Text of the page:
Stern begins by essentially interviewing himself regarding the construction of the book and the Stern-esque intimate details of his cancer scare. From there it launches into transcripts of favorite interviews, including Stern’s thoughts regarding his subject as well as post-interview reflections. Word is out. When you sit on Stern’s couch, it’s going to be deeply personal, exposing both the subject and his/her creative or working process. Many resist, but most allow Stern to push in a door or throw open a window in places. At worst, a Stern interview is entertaining. At best, it’s stunning and memorable.

You’re not going to find a Stern-like interview on late night television and other outlets. Others serve up mere advertising pitches for whatever the subject is pushing at the moment. Perhaps you’ll encounter a single laugh or insight, but typically you won’t with the myriad talking heads on almost as many channels. A Stern interview is a different animal. He comes across as loose and playful, but he is profoundly serious in his approach. He jokes. He probes. He uncoils enough rope for his subject to tie himself into a corner. Stern isn’t satisfied until he’s unearthed nuggets of gold.

If you’re an avid listener, you’re not going to discover much new material, although Stern’s commentary is insightful with the occasional anecdote. It also doesn’t include any of the spontaneous interviews, such as Charlie Sheen calling in during his ignominious 2011 meltdown, which was like witnessing a live detox session. Instead what you get is a beautiful near-coffee table book full of famous people going on the record in ways they’d never imagined when they entered the room, even though they probably expected something akin to that. Stern’s office hours are open and his couch is waiting. Come inside.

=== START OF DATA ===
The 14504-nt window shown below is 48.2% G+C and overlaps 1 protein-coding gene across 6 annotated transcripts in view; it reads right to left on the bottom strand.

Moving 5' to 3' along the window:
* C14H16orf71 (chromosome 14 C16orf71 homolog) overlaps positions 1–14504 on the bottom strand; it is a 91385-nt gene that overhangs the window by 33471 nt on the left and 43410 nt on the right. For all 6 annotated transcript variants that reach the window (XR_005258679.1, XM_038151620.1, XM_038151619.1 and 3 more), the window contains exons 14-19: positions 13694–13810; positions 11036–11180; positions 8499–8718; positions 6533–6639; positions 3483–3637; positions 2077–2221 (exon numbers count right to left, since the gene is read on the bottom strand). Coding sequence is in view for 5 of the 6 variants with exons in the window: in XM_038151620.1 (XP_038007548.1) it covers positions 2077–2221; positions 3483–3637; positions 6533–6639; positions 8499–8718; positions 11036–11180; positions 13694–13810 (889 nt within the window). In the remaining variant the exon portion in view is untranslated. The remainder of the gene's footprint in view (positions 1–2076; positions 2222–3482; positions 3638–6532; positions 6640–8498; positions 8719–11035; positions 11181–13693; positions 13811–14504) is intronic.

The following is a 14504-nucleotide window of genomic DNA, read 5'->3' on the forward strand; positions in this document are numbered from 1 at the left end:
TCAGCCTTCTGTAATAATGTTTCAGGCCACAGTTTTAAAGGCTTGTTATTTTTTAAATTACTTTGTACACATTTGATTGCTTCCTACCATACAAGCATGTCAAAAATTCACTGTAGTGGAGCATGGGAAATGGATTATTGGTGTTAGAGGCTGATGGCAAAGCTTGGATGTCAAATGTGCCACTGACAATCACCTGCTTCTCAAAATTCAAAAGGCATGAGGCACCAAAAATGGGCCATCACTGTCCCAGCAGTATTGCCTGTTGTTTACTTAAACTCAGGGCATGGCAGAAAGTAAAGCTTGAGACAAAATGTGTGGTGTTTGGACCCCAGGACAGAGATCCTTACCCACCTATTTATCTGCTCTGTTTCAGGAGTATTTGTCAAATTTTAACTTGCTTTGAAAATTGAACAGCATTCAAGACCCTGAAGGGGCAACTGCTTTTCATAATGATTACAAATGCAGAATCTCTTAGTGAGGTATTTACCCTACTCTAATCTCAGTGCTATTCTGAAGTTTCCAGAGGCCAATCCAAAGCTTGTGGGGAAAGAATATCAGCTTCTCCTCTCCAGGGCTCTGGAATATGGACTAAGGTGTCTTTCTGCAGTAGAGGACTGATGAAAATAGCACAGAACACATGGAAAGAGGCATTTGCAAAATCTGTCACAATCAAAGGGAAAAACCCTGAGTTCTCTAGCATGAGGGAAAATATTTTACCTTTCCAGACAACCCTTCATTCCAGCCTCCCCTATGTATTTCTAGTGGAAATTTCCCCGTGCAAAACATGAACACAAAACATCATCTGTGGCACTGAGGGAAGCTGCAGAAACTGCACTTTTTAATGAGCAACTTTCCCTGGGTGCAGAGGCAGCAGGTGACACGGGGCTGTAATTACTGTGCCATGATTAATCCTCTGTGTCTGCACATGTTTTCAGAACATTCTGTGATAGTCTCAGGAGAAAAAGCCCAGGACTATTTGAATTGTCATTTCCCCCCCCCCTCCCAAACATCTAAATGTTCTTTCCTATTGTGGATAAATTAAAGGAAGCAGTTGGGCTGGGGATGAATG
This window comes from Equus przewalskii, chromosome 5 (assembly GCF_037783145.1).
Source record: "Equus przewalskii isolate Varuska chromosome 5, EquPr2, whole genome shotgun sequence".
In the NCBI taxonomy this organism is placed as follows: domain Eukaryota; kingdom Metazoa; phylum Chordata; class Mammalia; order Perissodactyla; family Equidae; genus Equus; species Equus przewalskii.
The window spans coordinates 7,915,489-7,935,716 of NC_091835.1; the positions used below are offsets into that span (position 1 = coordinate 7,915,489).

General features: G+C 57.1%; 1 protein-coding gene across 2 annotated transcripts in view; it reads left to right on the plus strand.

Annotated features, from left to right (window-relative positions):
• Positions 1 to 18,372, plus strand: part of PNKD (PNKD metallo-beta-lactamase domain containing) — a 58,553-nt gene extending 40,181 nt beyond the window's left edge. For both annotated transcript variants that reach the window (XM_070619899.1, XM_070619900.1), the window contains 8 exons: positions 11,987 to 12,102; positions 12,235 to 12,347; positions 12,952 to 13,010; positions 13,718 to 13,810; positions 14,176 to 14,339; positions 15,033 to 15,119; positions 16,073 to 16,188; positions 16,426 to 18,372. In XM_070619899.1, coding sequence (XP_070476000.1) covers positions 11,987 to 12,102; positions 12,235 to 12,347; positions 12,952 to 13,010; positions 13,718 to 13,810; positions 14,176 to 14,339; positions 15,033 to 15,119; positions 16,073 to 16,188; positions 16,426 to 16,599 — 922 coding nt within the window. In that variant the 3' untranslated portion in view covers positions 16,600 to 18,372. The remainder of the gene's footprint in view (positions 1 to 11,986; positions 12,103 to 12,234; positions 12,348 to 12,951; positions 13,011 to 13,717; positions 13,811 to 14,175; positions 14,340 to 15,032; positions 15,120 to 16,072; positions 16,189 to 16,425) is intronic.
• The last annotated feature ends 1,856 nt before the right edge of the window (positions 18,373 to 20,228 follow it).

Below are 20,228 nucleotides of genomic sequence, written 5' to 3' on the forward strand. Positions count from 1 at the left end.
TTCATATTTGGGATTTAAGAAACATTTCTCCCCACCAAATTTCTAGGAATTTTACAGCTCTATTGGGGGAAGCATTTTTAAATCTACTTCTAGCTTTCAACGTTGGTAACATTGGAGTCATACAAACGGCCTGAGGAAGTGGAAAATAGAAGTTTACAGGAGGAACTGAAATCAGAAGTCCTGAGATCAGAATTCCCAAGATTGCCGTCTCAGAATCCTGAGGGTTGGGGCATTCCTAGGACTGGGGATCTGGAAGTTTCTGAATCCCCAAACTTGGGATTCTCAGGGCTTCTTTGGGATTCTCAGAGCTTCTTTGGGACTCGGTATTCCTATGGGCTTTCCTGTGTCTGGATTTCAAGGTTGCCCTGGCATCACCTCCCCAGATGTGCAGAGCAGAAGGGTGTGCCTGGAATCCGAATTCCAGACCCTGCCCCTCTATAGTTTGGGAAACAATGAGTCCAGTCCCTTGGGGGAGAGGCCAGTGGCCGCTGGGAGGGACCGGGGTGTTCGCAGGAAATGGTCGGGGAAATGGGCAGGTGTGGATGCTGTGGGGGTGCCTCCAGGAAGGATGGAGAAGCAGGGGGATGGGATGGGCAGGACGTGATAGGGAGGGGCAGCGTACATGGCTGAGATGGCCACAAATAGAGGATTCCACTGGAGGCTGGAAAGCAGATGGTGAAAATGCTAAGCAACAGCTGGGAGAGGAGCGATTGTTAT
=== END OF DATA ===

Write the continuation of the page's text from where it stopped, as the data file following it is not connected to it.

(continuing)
RECOMMENDED by the US Review

Socrates in Love: The Making of a Philosopher

by Armand D’Angour
Bloomsbury Publishing

book review by Christopher Klim

“But if the stimulus to Socrates’ adoption of his philosophical perspectives and procedures was the woman who first taught him ‘all about love, we should recognise that Aspasia was not just a dynamic and unusually clever woman in her own right…”

To the western world, Socrates is most often seen as an aging philosopher. Both history and art ratify this, most famously in Jacques Louis David’s masterpiece The Death of Socrates. Here the legendary philosopher holds court a final time, while facing a deadly mixture of hemlock, the result of a politically motivated death sentence. As in most of Socrates’ depictions, he is a finished product at the height of his mental prowess and approaching his untimely ruin. In contrast, Oxford professor D’Angour attempts an image of young Socrates, employing known texts to unearth the potential experience and motivation that formed the mature man. The result is Socrates in Love, a kind of reverse engineering through history to reveal the famous philosopher’s genesis.